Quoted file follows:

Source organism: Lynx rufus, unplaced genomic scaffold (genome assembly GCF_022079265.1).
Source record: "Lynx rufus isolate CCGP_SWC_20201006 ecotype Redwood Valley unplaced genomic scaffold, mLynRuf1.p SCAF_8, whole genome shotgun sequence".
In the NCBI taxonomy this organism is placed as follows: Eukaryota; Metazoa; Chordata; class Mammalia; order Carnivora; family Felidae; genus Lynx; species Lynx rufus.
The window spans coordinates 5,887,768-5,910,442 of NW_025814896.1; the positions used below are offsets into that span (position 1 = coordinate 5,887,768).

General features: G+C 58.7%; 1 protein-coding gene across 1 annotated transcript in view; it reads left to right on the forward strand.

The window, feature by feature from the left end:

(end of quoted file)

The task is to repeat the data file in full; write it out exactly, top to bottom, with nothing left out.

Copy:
Source organism: Lynx rufus, unplaced genomic scaffold (genome assembly GCF_022079265.1).
Source record: "Lynx rufus isolate CCGP_SWC_20201006 ecotype Redwood Valley unplaced genomic scaffold, mLynRuf1.p SCAF_8, whole genome shotgun sequence".
In the NCBI taxonomy this organism is placed as follows: Eukaryota; Metazoa; Chordata; class Mammalia; order Carnivora; family Felidae; genus Lynx; species Lynx rufus.
The window spans coordinates 5,887,768-5,910,442 of NW_025814896.1; the positions used below are offsets into that span (position 1 = coordinate 5,887,768).

General features: G+C 58.7%; 1 protein-coding gene across 1 annotated transcript in view; it reads left to right on the forward strand.

The window, feature by feature from the left end: